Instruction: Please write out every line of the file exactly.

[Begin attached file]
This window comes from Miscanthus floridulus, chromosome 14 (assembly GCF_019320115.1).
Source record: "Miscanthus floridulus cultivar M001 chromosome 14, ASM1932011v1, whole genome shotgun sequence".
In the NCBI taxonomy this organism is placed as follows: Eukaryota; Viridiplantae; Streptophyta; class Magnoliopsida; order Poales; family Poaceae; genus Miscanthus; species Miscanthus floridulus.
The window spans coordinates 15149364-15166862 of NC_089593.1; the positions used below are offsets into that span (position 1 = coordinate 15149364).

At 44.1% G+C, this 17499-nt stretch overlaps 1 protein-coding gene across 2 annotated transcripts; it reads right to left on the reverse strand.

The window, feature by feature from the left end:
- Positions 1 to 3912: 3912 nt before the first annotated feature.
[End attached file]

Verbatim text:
This window comes from Miscanthus floridulus, chromosome 14 (assembly GCF_019320115.1).
Source record: "Miscanthus floridulus cultivar M001 chromosome 14, ASM1932011v1, whole genome shotgun sequence".
In the NCBI taxonomy this organism is placed as follows: Eukaryota; Viridiplantae; Streptophyta; class Magnoliopsida; order Poales; family Poaceae; genus Miscanthus; species Miscanthus floridulus.
The window spans coordinates 15149364-15166862 of NC_089593.1; the positions used below are offsets into that span (position 1 = coordinate 15149364).

At 44.1% G+C, this 17499-nt stretch overlaps 1 protein-coding gene across 2 annotated transcripts; it reads right to left on the reverse strand.

The window, feature by feature from the left end:
- Positions 1 to 3912: 3912 nt before the first annotated feature.